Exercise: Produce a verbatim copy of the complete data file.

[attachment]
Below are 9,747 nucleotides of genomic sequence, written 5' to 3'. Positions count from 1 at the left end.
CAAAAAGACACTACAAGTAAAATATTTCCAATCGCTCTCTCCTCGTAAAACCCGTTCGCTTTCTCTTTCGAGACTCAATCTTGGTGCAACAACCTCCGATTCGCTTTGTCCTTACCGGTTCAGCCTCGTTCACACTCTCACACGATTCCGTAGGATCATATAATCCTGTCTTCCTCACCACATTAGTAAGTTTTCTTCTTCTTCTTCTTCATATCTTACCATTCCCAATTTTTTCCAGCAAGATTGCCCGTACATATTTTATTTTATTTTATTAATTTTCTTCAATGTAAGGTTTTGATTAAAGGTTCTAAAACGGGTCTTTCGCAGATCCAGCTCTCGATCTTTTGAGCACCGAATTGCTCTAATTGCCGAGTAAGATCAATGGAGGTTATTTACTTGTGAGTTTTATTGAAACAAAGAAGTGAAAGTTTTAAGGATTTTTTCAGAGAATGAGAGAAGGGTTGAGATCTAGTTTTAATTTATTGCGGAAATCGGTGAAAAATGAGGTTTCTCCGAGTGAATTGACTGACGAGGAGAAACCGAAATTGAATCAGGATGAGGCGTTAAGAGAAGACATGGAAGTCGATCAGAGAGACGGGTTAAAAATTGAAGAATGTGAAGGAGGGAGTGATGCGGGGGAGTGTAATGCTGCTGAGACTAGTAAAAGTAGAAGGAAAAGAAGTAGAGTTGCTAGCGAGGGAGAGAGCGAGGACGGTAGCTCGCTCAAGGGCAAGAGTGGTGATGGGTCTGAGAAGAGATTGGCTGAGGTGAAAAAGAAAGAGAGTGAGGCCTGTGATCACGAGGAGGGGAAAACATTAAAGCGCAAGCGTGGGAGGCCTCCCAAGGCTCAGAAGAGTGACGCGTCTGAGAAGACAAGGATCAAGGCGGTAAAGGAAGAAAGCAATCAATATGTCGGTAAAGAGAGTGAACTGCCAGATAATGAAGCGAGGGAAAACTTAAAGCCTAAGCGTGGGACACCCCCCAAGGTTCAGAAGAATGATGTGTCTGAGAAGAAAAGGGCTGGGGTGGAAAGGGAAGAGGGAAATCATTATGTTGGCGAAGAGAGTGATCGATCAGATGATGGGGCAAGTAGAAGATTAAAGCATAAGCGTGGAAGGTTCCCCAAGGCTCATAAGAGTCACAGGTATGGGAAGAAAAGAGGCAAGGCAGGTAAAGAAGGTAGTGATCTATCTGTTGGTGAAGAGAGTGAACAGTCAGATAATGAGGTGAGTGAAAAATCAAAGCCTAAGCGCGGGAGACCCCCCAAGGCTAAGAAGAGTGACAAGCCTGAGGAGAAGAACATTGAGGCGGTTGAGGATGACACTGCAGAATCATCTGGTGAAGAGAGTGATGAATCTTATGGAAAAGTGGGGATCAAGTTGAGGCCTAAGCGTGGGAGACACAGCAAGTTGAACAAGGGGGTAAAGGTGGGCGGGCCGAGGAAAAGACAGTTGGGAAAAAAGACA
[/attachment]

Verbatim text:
Below are 9,747 nucleotides of genomic sequence, written 5' to 3'. Positions count from 1 at the left end.
CAAAAAGACACTACAAGTAAAATATTTCCAATCGCTCTCTCCTCGTAAAACCCGTTCGCTTTCTCTTTCGAGACTCAATCTTGGTGCAACAACCTCCGATTCGCTTTGTCCTTACCGGTTCAGCCTCGTTCACACTCTCACACGATTCCGTAGGATCATATAATCCTGTCTTCCTCACCACATTAGTAAGTTTTCTTCTTCTTCTTCTTCATATCTTACCATTCCCAATTTTTTCCAGCAAGATTGCCCGTACATATTTTATTTTATTTTATTAATTTTCTTCAATGTAAGGTTTTGATTAAAGGTTCTAAAACGGGTCTTTCGCAGATCCAGCTCTCGATCTTTTGAGCACCGAATTGCTCTAATTGCCGAGTAAGATCAATGGAGGTTATTTACTTGTGAGTTTTATTGAAACAAAGAAGTGAAAGTTTTAAGGATTTTTTCAGAGAATGAGAGAAGGGTTGAGATCTAGTTTTAATTTATTGCGGAAATCGGTGAAAAATGAGGTTTCTCCGAGTGAATTGACTGACGAGGAGAAACCGAAATTGAATCAGGATGAGGCGTTAAGAGAAGACATGGAAGTCGATCAGAGAGACGGGTTAAAAATTGAAGAATGTGAAGGAGGGAGTGATGCGGGGGAGTGTAATGCTGCTGAGACTAGTAAAAGTAGAAGGAAAAGAAGTAGAGTTGCTAGCGAGGGAGAGAGCGAGGACGGTAGCTCGCTCAAGGGCAAGAGTGGTGATGGGTCTGAGAAGAGATTGGCTGAGGTGAAAAAGAAAGAGAGTGAGGCCTGTGATCACGAGGAGGGGAAAACATTAAAGCGCAAGCGTGGGAGGCCTCCCAAGGCTCAGAAGAGTGACGCGTCTGAGAAGACAAGGATCAAGGCGGTAAAGGAAGAAAGCAATCAATATGTCGGTAAAGAGAGTGAACTGCCAGATAATGAAGCGAGGGAAAACTTAAAGCCTAAGCGTGGGACACCCCCCAAGGTTCAGAAGAATGATGTGTCTGAGAAGAAAAGGGCTGGGGTGGAAAGGGAAGAGGGAAATCATTATGTTGGCGAAGAGAGTGATCGATCAGATGATGGGGCAAGTAGAAGATTAAAGCATAAGCGTGGAAGGTTCCCCAAGGCTCATAAGAGTCACAGGTATGGGAAGAAAAGAGGCAAGGCAGGTAAAGAAGGTAGTGATCTATCTGTTGGTGAAGAGAGTGAACAGTCAGATAATGAGGTGAGTGAAAAATCAAAGCCTAAGCGCGGGAGACCCCCCAAGGCTAAGAAGAGTGACAAGCCTGAGGAGAAGAACATTGAGGCGGTTGAGGATGACACTGCAGAATCATCTGGTGAAGAGAGTGATGAATCTTATGGAAAAGTGGGGATCAAGTTGAGGCCTAAGCGTGGGAGACACAGCAAGTTGAACAAGGGGGTAAAGGTGGGCGGGCCGAGGAAAAGACAGTTGGGAAAAAAGACA